With the “Big Dog” back in town this week, it seems appropriate to reminisce about Bill Clinton’s first political visit to the Centennial State 29 years ago. I was serving as Chair of the Denver County Democratic Party, and we were seeking a speaker for our annual dinner. Dale Tooley had recently been diagnosed with cancer and we were moving the event up in order to launch an annual Tooley Award recognizing long service to the Denver Party, which Dale had chaired twice. Tooley would pass just two weeks after the dinner. Someone had the right contacts in Little Rock where Bill Clinton had returned to the Governor’s mansion in 1982 after being unceremoniously booted by Arkansas voters in 1980 following a single two-year term.
The Governor was willing to make the trip and generously waived all his travel expenses, but requested two favors of us. One was to move our dinner from its traditional Saturday night to Friday and the loan of a first class condo in Vail for the remainder of the weekend. Both political parties schedule their Jefferson and Lincoln Day dinners on Saturday in order to accommodate travel from across Colorado. Friday didn’t present a problem for the Denver party; and a Denver Democrat offered us the use of their lovely pad in the mountains. Arkansas’ boy Governor was on his way to the Mile High City.
Arriving early he worked every table, chatted amiably with those in line at the bars and took time to thank the volunteers working the registration tables. It was obvious he immensely enjoyed the face-to-face campaigning that too many politicians dread. There were already occasional mentions of the Governor as a future Democratic candidate for president, although few would have guessed it would be less than a decade before he accepted his party’s nomination. And, without the independent candidacy of Ross Perot in 1992 (who received his largest slice of the vote in Colorado), it’s doubtful Clinton would have been elected. He certainly wouldn’t have carried Colorado otherwise. The Democratic big dogs of the early ‘90s ducked a campaign against George H.W. Bush. Whether Clinton was shrewd or just lucky will be debated for decades.
Today he is the most admired and well liked of our former presidents. When he rose to deliver the keynote address that evening in Denver he signaled the “New Democrat” agenda he would later ride into the White House. But first he provided a post mortem on his defeat for re-election as Governor in 1980. Clinton acknowledged that he had allowed himself to lose touch with grassroots opinion in his haste to solve every problem in Arkansas at the same time. He supported a legislative goose to the state gasoline tax during his first term in order to address deteriorating highways (sound familiar?), and it turned out that Arkansas’ taxpayers were willing to live with a few extra potholes. So they provided a time-out sabbatical for their boy wonder. Clinton faulted himself for failing to recognize where opinion stood and warned Denver Democrats to be careful not to make the same mistake.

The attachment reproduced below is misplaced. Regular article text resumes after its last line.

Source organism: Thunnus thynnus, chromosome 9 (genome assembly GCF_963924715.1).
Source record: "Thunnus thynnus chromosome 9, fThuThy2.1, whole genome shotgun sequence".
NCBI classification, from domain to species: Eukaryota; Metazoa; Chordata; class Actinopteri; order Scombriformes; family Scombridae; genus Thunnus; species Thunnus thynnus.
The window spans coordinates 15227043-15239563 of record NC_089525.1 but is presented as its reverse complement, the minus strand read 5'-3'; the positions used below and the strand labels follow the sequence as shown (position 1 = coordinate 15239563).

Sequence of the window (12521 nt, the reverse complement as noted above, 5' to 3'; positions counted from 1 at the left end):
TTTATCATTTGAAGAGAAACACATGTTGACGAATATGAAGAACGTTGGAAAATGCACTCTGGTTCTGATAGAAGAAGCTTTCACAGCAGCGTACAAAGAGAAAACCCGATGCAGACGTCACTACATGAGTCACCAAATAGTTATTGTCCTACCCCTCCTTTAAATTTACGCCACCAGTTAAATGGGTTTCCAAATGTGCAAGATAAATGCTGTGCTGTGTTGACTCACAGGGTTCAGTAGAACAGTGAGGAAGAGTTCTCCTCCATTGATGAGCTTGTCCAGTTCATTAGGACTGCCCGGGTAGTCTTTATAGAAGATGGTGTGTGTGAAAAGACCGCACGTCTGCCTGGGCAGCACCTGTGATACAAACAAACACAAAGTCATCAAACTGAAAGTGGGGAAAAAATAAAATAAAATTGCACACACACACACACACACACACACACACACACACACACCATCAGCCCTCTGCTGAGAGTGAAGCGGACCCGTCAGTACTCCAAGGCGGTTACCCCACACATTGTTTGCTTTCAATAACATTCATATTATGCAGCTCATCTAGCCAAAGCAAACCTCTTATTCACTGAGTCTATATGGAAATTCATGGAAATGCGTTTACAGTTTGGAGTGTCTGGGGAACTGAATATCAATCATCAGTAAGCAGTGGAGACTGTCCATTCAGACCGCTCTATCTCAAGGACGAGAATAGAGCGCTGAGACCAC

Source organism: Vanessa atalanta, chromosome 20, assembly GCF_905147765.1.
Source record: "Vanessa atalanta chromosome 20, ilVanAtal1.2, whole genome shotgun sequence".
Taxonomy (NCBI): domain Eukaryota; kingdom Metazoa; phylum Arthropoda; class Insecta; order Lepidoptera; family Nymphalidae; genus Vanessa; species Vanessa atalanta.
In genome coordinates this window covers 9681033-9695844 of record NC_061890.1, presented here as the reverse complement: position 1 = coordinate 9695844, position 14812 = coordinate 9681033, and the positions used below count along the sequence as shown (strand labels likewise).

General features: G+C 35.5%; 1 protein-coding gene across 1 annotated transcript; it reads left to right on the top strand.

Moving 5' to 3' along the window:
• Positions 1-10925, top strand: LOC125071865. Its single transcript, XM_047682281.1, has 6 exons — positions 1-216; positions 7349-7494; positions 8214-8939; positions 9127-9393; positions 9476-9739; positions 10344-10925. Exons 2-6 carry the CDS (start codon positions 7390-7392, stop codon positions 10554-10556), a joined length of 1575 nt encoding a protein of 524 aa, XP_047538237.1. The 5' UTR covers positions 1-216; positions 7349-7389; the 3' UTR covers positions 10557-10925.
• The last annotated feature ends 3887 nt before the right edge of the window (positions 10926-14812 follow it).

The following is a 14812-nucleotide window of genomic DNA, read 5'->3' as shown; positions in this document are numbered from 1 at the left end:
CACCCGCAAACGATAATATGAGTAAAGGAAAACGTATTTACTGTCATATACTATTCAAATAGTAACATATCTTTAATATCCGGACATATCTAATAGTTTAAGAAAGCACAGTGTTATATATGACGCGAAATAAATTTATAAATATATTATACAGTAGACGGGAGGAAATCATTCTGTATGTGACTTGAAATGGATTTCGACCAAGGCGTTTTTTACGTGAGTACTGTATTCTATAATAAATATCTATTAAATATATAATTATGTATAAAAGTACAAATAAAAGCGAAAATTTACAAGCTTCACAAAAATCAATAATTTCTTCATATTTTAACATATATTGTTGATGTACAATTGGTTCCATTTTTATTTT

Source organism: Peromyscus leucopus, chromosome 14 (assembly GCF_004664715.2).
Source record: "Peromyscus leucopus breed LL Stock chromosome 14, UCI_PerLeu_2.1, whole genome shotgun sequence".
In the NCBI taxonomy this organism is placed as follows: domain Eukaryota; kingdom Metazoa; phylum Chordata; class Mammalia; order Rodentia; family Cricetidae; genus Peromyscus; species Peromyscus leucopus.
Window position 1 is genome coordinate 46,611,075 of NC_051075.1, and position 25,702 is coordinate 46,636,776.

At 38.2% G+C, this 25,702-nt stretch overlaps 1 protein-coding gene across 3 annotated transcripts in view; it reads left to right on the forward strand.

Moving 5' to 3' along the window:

This popular rejection early in his career was the origin of his transformation into the “Explainer-in-Chief” both in Little Rock and later in Washington. Bill Clinton, more than any other recent president, was careful to look over his shoulder and make sure voters were still following behind him. Consequently, he was the first Democrat to realize his Party wasn’t explaining itself well to voters. He helped form the Democratic Leadership Council, which he chaired, to redefine the party and its agenda: more talk about business and jobs, less breast beating about the environment and inequality — more discussion of opportunities and less discourse about assistance. His vision earned him a standing ovation from the Democrats assembled in Denver. He graciously thanked Dale Tooley for his years of service to the party and departed for Vail in the company of his sole Arkansas State Trooper.
His weekend wasn’t wasted. Neighbors of our donor informed us that a constant stream of visitors climbed the condo stairs for two days. Bill Clinton was assembling a network of supporters for that future race he would run somewhere over the horizon. As the neighbors observed, “He wasn’t lonely.”
Miller Hudson is a public affairs consultant. He served in the state legislature for two terms from northwest Denver. He can be reached at email@example.com.